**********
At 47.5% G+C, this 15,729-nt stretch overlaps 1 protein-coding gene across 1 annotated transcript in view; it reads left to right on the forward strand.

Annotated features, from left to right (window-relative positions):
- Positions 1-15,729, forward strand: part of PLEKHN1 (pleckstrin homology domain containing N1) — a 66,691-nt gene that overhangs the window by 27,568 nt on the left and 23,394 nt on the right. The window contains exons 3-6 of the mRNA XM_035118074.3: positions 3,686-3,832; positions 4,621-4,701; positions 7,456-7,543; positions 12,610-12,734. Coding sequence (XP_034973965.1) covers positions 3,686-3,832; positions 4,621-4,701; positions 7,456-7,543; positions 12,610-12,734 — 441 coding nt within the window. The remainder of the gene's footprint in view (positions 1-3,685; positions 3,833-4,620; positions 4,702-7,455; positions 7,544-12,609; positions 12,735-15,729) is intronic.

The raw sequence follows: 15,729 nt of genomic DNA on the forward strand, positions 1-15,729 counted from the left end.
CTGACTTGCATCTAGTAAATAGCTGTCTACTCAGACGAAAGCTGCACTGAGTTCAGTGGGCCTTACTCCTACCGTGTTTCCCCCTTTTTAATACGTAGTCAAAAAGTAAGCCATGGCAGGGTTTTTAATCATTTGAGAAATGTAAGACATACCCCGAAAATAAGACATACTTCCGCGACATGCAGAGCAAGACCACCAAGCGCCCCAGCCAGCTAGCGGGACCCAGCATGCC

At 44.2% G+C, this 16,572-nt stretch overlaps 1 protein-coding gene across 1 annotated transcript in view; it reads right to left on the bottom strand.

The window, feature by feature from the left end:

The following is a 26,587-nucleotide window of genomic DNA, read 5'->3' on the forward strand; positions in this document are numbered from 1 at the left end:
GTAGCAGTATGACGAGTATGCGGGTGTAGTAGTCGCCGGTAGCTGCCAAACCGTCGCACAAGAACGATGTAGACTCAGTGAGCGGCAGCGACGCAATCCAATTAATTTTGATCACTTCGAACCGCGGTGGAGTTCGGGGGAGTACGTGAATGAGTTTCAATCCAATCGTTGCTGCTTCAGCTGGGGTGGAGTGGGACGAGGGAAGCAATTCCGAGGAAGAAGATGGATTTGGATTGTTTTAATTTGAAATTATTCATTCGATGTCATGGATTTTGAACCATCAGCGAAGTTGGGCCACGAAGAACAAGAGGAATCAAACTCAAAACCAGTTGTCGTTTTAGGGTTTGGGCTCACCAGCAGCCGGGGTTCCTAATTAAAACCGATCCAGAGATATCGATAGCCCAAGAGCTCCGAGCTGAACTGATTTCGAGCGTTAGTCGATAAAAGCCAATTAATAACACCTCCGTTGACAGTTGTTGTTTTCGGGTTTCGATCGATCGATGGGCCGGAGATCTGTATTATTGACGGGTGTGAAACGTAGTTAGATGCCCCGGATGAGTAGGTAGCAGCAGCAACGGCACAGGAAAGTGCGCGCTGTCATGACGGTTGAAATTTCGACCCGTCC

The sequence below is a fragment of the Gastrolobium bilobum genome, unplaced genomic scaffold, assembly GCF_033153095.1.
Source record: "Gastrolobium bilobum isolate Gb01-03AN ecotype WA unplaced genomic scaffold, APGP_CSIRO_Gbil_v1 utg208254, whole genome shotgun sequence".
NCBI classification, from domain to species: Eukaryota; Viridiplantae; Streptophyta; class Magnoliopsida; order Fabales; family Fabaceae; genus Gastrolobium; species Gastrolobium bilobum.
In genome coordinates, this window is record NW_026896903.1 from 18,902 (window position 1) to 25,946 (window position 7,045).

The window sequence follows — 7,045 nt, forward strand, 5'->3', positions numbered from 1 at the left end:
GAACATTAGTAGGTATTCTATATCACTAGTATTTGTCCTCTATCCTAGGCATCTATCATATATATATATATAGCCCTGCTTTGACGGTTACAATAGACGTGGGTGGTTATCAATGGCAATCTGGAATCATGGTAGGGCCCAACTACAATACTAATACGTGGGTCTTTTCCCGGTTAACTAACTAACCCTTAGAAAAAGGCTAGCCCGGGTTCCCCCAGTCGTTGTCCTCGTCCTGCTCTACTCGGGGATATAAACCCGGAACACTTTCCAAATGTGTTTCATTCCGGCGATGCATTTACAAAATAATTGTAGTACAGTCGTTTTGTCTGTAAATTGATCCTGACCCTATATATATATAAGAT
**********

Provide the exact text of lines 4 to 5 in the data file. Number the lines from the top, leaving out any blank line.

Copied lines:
The raw sequence follows: 15,729 nt of genomic DNA on the forward strand, positions 1-15,729 counted from the left end.
CTGACTTGCATCTAGTAAATAGCTGTCTACTCAGACGAAAGCTGCACTGAGTTCAGTGGGCCTTACTCCTACCGTGTTTCCCCCTTTTTAATACGTAGTCAAAAAGTAAGCCATGGCAGGGTTTTTAATCATTTGAGAAATGTAAGACATACCCCGAAAATAAGACATACTTCCGCGACATGCAGAGCAAGACCACCAAGCGCCCCAGCCAGCTAGCGGGACCCAGCATGCC